Essex County Council. June 6, 2018. (Photo by Paul Pedro)

Several Sides Sink Their Teeth Into Vigorous Debate Over Fluoride

It looks like fluoride won’t be in Essex County’s drinking water anytime soon.

The Windsor-Essex County Health Unit presented an oral health report at county council Wednesday night saying that local oral health is declining because fluoride is missing from the water system.

However, Essex County Warden Tom Bain says fluoride is not under the county’s jurisdiction and a decision to add it or leave it out is up to individual towns and water companies.

Dr. Wadij Ahmed, the acting medical officer of health, says local oral health results are concerning and adds that cavities for students are up with each student having an average of 2.5.

“Children with urgent dental needs has gone up by 57% and children with decay and urgent dental needs has gone up by 51%,” says Dr. Ahmed.

Many dental experts, including the Ontario Dental Association, sent correspondence to the county supporting water fluoridation.

The local health unit says poor oral health causes cardiac problems and strokes.

However, opponents of fluoride say it hurts kidneys, the liver, the thyroid and more.

Supporters say in proper amounts, fluoride is safe and effective.

Kingsville resident and former deputy mayor Tamara Stomp says the scientific studies are flawed.

She says she uses toothpaste with fluoride but adds that the American Dental Association warns her not to swallow it. Stomp says “the mass doping of water” is not the answer, adding that her teeth are just fine.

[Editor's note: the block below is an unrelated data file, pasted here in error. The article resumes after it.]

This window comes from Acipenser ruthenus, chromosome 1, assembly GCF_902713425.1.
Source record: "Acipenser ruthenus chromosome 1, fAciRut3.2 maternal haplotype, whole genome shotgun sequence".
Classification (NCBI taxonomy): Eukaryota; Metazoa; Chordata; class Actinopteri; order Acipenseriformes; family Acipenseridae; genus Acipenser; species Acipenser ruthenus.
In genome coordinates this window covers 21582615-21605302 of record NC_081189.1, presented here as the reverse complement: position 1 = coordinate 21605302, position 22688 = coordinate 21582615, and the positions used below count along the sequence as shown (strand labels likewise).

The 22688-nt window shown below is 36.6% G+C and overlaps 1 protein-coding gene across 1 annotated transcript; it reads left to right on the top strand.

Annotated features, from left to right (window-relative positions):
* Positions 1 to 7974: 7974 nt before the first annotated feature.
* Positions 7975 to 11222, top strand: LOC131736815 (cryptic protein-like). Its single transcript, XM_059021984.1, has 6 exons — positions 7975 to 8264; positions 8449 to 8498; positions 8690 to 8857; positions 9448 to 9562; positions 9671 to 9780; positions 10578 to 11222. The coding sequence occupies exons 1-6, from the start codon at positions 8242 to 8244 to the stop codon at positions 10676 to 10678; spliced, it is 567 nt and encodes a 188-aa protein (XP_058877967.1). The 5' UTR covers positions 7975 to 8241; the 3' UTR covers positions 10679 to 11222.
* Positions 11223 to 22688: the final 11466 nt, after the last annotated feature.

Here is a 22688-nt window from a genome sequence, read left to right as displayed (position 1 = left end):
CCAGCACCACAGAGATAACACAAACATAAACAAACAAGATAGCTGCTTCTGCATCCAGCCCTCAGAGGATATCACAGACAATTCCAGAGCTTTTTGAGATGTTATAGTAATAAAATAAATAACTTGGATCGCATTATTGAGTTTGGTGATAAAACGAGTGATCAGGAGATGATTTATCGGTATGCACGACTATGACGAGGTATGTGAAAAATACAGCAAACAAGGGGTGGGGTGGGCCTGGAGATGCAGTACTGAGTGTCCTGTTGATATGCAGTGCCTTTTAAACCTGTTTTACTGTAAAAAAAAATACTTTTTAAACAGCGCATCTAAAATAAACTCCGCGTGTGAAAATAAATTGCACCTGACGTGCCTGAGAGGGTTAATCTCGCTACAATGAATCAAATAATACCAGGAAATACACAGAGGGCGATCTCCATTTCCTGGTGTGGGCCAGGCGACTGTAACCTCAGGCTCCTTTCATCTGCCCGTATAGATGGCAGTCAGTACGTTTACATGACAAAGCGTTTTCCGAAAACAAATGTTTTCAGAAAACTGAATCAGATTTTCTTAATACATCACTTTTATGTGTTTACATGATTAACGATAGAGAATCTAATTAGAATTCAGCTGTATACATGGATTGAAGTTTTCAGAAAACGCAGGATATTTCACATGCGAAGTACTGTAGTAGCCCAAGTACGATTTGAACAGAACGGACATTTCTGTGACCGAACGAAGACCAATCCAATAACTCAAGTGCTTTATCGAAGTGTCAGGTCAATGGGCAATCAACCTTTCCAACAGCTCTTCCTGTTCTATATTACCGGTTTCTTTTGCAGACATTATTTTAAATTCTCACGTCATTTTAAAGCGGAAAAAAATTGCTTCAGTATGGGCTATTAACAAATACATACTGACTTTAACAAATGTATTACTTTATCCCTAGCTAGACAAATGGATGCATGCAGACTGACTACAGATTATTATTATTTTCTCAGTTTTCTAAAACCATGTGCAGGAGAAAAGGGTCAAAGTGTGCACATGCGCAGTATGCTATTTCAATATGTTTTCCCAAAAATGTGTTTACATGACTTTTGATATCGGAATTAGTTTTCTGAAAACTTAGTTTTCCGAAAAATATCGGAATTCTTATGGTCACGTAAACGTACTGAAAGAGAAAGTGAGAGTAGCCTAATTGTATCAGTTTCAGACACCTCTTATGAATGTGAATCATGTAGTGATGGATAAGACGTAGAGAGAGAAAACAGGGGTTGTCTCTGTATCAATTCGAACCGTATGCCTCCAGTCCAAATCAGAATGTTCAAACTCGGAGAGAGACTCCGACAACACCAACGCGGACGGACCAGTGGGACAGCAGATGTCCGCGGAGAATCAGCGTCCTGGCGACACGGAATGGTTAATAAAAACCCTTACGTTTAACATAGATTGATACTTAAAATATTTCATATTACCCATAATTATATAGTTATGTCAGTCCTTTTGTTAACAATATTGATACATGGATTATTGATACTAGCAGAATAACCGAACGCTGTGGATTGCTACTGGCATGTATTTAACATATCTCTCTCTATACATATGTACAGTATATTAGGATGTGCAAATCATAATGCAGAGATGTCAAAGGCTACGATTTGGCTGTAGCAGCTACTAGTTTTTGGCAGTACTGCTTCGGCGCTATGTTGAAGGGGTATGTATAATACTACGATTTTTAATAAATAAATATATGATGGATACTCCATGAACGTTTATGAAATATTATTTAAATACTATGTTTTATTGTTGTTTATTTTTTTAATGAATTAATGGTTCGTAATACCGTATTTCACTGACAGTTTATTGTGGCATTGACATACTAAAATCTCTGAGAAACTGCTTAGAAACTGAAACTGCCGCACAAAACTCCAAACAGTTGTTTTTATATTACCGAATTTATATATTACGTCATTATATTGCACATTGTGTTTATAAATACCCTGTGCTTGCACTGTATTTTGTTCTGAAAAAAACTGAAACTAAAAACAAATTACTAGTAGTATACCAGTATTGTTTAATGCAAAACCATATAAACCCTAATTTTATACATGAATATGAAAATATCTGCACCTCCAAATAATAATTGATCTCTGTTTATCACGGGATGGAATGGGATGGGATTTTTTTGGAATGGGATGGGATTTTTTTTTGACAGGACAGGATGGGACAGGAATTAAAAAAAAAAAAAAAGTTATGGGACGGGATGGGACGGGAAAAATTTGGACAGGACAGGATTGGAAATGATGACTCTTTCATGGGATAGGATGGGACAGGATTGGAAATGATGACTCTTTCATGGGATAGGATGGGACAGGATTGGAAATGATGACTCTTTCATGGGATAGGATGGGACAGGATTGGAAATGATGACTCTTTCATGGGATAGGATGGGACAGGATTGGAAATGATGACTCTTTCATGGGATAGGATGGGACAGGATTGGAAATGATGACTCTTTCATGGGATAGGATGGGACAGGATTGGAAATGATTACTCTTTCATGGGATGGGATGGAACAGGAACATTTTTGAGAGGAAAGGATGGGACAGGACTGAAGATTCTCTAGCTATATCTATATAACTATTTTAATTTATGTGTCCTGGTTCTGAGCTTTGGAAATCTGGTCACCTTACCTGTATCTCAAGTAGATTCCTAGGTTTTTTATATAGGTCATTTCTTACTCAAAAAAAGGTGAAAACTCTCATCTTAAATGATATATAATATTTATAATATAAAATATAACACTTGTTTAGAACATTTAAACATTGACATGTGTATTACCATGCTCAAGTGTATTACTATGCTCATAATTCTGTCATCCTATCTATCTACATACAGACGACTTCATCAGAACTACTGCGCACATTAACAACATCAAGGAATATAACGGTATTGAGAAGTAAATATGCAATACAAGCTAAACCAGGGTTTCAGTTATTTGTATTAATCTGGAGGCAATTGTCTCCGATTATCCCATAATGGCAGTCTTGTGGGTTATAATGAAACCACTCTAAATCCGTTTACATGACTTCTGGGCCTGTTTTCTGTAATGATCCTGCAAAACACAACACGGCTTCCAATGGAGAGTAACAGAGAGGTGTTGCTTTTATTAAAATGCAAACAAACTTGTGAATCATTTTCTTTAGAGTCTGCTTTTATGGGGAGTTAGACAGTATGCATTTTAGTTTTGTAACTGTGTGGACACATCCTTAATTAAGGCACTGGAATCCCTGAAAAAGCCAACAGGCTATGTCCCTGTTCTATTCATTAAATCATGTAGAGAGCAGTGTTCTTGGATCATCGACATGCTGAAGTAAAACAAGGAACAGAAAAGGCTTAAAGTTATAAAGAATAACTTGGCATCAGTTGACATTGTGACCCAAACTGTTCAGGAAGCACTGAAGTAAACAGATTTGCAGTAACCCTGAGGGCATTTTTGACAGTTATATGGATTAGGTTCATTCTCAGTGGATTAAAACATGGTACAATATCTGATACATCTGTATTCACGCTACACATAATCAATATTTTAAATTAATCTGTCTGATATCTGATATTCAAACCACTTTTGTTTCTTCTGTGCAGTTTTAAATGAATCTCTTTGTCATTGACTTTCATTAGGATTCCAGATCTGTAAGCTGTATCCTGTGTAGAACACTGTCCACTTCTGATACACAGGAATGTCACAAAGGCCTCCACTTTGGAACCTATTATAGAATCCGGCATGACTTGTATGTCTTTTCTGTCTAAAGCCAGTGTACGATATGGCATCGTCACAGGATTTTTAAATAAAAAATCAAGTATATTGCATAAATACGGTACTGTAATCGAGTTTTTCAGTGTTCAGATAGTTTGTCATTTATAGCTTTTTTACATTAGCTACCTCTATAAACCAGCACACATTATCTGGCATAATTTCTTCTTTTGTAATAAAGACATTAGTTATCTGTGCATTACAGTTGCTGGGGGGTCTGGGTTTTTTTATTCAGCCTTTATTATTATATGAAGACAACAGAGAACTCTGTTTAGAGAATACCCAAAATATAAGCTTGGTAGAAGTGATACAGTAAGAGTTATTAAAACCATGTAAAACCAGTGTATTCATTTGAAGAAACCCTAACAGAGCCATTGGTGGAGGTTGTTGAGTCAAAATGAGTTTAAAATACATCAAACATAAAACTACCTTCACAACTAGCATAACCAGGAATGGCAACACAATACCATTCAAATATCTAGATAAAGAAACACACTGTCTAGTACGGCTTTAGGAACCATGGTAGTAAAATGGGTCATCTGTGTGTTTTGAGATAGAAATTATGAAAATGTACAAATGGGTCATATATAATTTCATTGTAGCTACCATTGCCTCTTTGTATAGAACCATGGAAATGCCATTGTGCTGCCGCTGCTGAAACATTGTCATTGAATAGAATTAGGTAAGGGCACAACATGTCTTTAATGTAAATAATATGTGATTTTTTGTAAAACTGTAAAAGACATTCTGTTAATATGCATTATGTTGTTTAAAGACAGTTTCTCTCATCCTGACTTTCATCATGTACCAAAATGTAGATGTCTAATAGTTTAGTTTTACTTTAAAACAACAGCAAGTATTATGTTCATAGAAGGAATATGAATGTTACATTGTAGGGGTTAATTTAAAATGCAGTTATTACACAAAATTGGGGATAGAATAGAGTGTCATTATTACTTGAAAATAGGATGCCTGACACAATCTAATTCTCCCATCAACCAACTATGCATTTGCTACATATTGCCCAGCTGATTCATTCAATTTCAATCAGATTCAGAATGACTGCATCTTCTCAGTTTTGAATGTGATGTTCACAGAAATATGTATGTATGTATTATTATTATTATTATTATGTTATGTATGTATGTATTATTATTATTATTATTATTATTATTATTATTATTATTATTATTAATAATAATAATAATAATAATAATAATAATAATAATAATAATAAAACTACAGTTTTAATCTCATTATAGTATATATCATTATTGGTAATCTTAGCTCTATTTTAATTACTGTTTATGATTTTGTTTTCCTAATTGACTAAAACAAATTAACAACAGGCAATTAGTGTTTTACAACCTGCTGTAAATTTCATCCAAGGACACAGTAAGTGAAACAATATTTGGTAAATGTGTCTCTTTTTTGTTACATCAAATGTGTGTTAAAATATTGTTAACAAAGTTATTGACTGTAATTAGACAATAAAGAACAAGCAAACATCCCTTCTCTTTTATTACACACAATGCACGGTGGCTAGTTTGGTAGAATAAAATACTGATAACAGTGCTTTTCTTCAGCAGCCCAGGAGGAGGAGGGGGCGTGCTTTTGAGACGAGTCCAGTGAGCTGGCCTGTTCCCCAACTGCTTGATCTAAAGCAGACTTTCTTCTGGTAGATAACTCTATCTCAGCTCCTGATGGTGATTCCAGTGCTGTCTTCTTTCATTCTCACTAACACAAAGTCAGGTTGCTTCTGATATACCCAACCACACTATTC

Dr. Anne Young, speaking on behalf of local pediatric dentists, told county council that local cavities are two times higher than comparable cities.

Kim Casier, the oral health manager at the health unit, says “it’s a silent epidemic.”

Essex County resident Kim DeYong told county councillors that fluoride does not prevent tooth decay and those who support it can’t prove it.

Some delegations want the province to research and mandate fluoride but there are no provinces that have done that, although some municipalities have reintroduced it back into the water.

Windsor-Essex County Health Unit Acting CEO Theresa Marentette urges the county to reintroduce fluoride in drinking water for better oral outcomes.

“Nearly 1,000 children were seen in the Leamington office in 2017 to receive preventive services but this is not enough,” she says.

DeYong says the oral health report is flawed and questionable and points to Chatham-Kent, which has fluoride in the drinking water, as having a rise in cavities.

“Who has conducted the safety tests on your behalf and who will sign off that it’s a safer lifetime of swallowing,” DeYong says.